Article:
Robotic agriculture: the battle between the big and the small

Leading tractor companies worldwide have already demonstrated master-slave or ‘follow-me’ unmanned autonomous tractors
Leading tractor companies worldwide have already demonstrated master-slave or ‘follow-me’ unmanned autonomous tractors

Agricultural robotics can upend several commonly-held notions, amongst them is the idea that big is better.

In practise this has translated into ever larger and more powerful agricultural machinery.

This makes sense because a big machine amplifies the capabilities of the skilled driver, dramatically boosting its productivity.

This notion may however be about to experience a fundamental change, because the driver can now finally be taken totally out of the equation.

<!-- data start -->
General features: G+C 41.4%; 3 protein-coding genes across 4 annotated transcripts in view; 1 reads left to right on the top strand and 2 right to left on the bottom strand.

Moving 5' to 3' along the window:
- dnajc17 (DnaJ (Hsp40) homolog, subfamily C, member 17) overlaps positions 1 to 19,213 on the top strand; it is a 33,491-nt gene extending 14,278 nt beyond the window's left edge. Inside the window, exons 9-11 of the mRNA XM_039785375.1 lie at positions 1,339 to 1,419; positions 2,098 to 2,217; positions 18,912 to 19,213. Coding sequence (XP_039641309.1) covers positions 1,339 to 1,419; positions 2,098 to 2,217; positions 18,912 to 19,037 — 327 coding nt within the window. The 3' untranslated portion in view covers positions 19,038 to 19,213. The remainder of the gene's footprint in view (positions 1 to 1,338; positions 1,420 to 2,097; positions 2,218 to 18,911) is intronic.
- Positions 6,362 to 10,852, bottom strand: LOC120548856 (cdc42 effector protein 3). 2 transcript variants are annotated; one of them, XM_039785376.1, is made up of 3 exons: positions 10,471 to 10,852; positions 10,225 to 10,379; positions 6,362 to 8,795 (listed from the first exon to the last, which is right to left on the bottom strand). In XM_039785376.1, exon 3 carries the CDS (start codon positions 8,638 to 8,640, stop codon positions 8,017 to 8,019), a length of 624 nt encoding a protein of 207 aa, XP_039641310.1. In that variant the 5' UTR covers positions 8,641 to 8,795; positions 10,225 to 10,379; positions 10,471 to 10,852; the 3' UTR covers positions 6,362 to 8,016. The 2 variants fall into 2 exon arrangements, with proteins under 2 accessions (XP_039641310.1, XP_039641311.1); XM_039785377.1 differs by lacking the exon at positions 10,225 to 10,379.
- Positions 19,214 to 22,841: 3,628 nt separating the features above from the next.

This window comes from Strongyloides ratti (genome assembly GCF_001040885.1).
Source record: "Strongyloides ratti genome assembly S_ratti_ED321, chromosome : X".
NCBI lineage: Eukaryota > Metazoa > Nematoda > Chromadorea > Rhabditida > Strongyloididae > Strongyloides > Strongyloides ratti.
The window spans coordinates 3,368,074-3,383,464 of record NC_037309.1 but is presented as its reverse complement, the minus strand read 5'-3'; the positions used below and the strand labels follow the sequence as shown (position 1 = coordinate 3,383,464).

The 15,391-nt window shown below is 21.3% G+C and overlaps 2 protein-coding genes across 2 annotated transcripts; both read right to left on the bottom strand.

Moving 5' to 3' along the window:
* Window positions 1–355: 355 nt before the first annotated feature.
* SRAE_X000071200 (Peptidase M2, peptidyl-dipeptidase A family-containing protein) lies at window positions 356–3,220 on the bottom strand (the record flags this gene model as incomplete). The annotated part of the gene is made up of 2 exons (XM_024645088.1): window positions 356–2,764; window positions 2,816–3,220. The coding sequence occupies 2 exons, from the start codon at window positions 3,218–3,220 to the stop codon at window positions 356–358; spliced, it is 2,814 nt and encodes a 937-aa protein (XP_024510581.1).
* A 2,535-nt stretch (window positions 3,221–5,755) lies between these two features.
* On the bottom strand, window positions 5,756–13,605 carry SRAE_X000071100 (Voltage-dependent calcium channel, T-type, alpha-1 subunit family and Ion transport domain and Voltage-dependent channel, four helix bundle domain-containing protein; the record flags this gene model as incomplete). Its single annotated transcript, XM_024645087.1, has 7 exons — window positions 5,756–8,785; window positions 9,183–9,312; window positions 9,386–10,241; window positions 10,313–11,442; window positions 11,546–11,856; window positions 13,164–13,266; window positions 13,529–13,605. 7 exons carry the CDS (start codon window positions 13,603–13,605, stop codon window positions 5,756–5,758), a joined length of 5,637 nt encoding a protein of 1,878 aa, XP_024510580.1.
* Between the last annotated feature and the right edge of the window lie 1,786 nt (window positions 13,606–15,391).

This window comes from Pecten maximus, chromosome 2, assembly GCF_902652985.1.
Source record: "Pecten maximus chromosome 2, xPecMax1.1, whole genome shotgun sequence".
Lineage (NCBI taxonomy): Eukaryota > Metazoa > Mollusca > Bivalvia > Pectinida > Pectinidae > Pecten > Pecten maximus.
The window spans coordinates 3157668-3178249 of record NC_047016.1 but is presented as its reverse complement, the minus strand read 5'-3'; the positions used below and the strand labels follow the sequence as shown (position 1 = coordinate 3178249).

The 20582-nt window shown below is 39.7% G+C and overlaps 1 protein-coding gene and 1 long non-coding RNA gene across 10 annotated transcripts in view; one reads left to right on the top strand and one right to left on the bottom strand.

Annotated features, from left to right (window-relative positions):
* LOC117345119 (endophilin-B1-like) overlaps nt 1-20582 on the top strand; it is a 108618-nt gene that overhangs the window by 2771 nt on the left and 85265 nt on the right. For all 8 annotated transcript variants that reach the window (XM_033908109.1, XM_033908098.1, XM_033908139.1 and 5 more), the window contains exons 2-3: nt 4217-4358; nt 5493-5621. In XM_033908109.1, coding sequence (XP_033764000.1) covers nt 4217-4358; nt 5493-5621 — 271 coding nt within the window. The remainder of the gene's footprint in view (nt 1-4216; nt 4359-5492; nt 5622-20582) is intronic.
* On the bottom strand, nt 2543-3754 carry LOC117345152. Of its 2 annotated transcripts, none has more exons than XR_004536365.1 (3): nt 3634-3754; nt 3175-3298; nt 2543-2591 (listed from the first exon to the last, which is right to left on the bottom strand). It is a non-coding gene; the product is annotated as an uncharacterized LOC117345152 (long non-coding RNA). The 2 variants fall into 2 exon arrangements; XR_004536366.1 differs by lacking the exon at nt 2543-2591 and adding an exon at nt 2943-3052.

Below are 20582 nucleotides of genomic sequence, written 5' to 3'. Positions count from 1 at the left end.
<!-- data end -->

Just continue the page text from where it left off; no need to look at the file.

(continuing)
The IDTechEx Research report Agricultural Robots and Drones 2016-2026: Technologies, Markets, Players develops a detailed roadmap of how robotic technology will enter into different aspects of agriculture, how it will change the way farming is done, how it becomes the future of agrochemicals business and how it will modify the way we design agricultural machinery.

This report provides detailed technology roadmaps, technology-and territory-segmented ten-year market forecasts, and comprehensive interview-based company profiles.



Overall, IDTechEx Research forecasts that agricultural robots and drones will reach $12bn by 2026.

Tractors become fully autonomous

Agricultural vehicles have been at the forefront of developing and adopting autonomous navigation technology.

IDTechEx Research forecasts that sales of fully autonomous tractors will start only from 2021/2022 onwards
IDTechEx Research forecasts that sales of fully autonomous tractors will start only from 2021/2022 onwards